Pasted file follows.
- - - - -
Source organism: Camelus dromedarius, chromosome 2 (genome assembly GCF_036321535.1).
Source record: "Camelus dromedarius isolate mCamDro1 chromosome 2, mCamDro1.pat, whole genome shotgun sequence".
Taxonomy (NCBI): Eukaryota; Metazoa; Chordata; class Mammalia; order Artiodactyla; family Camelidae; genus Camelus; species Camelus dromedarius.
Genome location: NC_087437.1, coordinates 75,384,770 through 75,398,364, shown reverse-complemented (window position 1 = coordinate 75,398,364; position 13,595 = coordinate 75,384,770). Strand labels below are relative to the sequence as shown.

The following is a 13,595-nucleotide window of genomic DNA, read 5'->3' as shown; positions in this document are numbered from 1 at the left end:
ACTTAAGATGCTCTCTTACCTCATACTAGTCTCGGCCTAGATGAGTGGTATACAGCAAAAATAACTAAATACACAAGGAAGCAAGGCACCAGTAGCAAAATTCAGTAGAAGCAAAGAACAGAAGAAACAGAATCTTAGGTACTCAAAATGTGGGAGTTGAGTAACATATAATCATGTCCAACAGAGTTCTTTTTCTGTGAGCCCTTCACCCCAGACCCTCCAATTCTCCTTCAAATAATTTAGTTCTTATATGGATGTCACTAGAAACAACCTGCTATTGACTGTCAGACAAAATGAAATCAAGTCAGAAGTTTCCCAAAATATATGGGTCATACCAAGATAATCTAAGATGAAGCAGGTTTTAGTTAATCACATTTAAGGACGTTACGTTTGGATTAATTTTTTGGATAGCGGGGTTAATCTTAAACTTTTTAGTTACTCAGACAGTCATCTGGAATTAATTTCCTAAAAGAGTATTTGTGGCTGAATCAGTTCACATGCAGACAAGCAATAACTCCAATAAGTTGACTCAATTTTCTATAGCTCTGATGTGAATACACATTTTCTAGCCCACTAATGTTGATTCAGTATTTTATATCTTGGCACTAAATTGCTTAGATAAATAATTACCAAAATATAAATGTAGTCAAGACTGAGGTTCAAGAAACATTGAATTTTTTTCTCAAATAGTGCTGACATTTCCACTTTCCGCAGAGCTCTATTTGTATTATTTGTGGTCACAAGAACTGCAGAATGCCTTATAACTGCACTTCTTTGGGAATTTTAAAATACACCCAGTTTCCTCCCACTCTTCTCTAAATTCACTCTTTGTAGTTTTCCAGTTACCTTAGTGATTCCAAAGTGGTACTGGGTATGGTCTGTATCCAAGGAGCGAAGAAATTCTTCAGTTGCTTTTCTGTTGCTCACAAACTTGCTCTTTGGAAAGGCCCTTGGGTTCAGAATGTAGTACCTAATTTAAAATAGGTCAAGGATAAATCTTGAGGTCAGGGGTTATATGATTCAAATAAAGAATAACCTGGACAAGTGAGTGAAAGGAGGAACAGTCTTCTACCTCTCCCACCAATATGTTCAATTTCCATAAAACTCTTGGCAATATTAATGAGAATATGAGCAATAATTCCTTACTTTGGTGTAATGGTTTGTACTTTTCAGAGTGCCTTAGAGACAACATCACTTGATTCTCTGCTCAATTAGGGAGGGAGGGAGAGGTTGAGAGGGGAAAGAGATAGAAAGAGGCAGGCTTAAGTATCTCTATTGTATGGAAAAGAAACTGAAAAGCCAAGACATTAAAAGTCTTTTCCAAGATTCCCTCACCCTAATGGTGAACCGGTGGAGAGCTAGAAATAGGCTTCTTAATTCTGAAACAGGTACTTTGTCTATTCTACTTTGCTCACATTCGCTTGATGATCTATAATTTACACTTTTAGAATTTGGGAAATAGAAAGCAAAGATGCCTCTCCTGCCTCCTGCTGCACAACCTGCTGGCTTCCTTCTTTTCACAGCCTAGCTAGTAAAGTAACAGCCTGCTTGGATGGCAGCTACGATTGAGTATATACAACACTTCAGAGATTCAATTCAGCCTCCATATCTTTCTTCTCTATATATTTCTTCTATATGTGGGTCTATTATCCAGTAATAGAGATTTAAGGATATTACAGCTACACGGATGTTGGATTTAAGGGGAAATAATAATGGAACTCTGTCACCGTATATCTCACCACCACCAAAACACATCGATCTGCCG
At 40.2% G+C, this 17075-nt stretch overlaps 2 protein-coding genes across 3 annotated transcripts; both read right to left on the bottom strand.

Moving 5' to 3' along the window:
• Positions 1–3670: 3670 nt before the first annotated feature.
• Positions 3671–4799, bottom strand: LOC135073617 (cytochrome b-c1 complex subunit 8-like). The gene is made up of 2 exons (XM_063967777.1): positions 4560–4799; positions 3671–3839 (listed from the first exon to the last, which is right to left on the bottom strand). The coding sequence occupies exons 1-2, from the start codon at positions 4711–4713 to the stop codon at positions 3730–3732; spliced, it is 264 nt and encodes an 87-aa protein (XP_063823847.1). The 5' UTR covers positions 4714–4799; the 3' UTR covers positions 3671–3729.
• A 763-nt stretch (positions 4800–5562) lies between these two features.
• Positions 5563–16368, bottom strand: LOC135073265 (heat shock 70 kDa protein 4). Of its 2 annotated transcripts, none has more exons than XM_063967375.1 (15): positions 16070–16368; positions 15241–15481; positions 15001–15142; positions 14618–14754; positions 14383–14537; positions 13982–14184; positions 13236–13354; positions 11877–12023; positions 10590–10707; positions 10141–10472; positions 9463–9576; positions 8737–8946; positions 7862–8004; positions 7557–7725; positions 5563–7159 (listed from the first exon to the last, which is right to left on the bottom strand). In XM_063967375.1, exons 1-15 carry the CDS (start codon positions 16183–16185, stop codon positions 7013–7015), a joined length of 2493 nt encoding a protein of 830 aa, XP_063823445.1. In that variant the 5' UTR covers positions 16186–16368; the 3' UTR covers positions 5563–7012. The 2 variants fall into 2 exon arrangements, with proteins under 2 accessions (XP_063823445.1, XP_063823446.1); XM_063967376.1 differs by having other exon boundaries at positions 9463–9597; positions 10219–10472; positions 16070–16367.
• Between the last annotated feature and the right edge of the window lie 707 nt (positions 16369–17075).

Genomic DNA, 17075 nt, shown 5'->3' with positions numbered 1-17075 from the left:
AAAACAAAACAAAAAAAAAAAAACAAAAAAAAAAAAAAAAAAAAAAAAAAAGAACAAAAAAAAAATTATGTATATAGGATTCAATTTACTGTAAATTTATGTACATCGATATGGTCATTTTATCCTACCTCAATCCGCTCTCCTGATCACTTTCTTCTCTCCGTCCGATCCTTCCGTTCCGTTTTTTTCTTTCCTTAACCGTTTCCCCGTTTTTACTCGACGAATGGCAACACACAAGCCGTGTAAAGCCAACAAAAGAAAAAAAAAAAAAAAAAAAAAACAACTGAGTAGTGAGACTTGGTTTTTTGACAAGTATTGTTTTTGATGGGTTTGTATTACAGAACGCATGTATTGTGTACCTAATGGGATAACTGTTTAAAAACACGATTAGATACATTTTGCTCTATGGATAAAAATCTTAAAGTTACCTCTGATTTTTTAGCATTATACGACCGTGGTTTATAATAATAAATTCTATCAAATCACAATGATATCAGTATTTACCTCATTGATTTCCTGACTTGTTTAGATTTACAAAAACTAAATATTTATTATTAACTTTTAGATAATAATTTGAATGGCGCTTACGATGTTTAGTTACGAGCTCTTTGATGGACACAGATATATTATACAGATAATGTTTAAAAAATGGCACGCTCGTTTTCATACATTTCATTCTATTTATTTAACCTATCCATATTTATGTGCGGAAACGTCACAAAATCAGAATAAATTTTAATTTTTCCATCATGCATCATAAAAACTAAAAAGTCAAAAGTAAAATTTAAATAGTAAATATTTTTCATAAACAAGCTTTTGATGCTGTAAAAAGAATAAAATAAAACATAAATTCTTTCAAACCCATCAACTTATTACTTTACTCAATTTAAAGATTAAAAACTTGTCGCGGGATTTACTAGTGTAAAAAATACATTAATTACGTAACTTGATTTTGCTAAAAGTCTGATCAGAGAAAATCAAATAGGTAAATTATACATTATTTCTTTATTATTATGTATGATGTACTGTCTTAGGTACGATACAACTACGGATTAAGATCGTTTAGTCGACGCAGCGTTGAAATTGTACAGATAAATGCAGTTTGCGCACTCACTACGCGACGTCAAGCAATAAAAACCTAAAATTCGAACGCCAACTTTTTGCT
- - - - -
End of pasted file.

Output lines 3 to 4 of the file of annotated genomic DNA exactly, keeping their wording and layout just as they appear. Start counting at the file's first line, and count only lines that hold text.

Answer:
Taxonomy (NCBI): Eukaryota; Metazoa; Chordata; class Mammalia; order Artiodactyla; family Camelidae; genus Camelus; species Camelus dromedarius.
Genome location: NC_087437.1, coordinates 75,384,770 through 75,398,364, shown reverse-complemented (window position 1 = coordinate 75,398,364; position 13,595 = coordinate 75,384,770). Strand labels below are relative to the sequence as shown.